During the day much of what I did was normal. I was very polite and never swore. I did not rebel and felt sorry for those who did. I had a reputation as being funny, artistic, and very quirky. The girls liked my gentle nature and soft heart. I treasured a deep love of biblical scriptures and freely spoke to others about Jesus Christ. I found friends (many girls), of like mind, and had a very good time.

The playground rules, as known in elementary, disappeared somewhat in intermediate school. There were lots of new faces and most everyone felt a little lost at first. I was however destined to continue some of the same relationships as before. But this time we had a common bond, fear. Fear of the unknown. I began to grow up and so did the attitudes of most of my peers. Many of those same boys who tried to shun me eventually wore down, and I was accepted in the sports arena. We played a lot of street ball and sandlot ball together. I wasn’t always picked last, and usually played.

I loved to dance, and even took some classes. My parents were usually very supportive of my interest in art, writing, music and sports.

Our neighborhood had lots of backyard dances. Thank God for Crystal Blue Persuasions. It was a great slow song. It was a safe way for us boys to explore our sexuality with the neighborhood girls.

I finally grew a little and was no longer the absolute shortest. I also stopped measuring completely. It was not relevant. During this time I landed a job, which provided me hours alone by myself in a private home. This provided a venue quite different than any I had experienced.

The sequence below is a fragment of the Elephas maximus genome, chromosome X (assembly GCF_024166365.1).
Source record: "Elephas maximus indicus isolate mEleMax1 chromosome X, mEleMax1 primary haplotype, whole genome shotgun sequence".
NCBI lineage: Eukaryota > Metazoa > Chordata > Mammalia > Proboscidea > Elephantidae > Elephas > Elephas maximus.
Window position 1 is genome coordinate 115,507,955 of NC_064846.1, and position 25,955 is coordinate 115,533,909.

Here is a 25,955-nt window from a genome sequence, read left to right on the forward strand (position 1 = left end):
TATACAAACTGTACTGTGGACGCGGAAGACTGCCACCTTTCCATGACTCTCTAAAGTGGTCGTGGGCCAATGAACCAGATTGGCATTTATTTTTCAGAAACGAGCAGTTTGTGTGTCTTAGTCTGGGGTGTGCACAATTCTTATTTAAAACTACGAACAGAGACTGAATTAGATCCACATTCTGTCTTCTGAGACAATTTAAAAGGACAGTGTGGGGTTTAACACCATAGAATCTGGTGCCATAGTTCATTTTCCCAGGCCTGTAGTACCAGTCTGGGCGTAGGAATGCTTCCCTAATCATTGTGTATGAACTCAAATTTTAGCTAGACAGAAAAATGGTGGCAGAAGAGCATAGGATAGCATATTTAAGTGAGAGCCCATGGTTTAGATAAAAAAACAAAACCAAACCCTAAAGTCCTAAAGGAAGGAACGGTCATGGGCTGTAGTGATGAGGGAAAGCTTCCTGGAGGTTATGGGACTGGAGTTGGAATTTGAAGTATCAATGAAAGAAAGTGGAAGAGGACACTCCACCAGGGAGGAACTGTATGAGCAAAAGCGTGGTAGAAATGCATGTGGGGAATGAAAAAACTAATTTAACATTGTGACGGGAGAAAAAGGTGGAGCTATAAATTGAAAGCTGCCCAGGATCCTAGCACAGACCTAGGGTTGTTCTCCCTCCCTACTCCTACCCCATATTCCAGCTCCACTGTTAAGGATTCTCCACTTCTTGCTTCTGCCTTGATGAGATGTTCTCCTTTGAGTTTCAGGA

It was a Monday morning. I had been working for a couple of days previously. My dad pulled his car up to the front of the job sight and dropped me off. I would not picked up until later in the day.

At lunchtime I walked down to a small shopping center to purchase food. I purchased the usual, cold cuts, melted cheese, chips and an orange soda. I sat down outside on the soft grass and leaned back, letting the sun warm me. I then got an impulse. I went next door to the five and dime. The cosmetic counter was full of the missing pieces that could make my transformations more believable: false eyelashes, lipstick, makeup, and stockings. I gathered up my purchases and walked sheepishly up to the counter.

Walking up to the lady in the blue and white checked apron working the cash register, I declared, “It is my sister’s birthday and she is turning 13.” She was actually turning 11, but 13 sounded more plausible. “As a joke I am purchasing some items for her. Do you have any suggestions?”

She looked me up and down.

“Are you sure you’re not purchasing these for yourself?” she questioned.

I laughed. “That’s pretty funny,” I said and then continued. “No, really, any other suggestions?” She helped me pick out a few more items and I left. I couldn’t walk back to the abandoned home fast enough. I wasn’t embarrassed; I was excited.

I experimented with the different items and at home that night snuck back into the bathroom for a more complete look. I really liked what I saw. So much so that I would risk walking around the house at night with the lights off just to feel the air brushing past the skirts and tops and nylons. It was a risk, but the desire to experiment was stronger than the apprehension.

My dress-up sessions had become more frequent. This was probably due to the coming of the aforementioned wave. I would hide my mother’s clothes near my bed and then slip into the bathroom when everyone was asleep. She owned wigs and a whole assortment of boots and jewelry. These made a quick transformation easy. To my later disbelief, I never got caught. I thought they must know, but they didn’t.

At this time, the wave still had not crashed upon the shore. My desire to connect with my feminine side was more innocent than sexual. Although ready for the onslaught, I had not yet developed physically enough to understand the feelings inside, nor fan the pre-puberty embers which were glowing.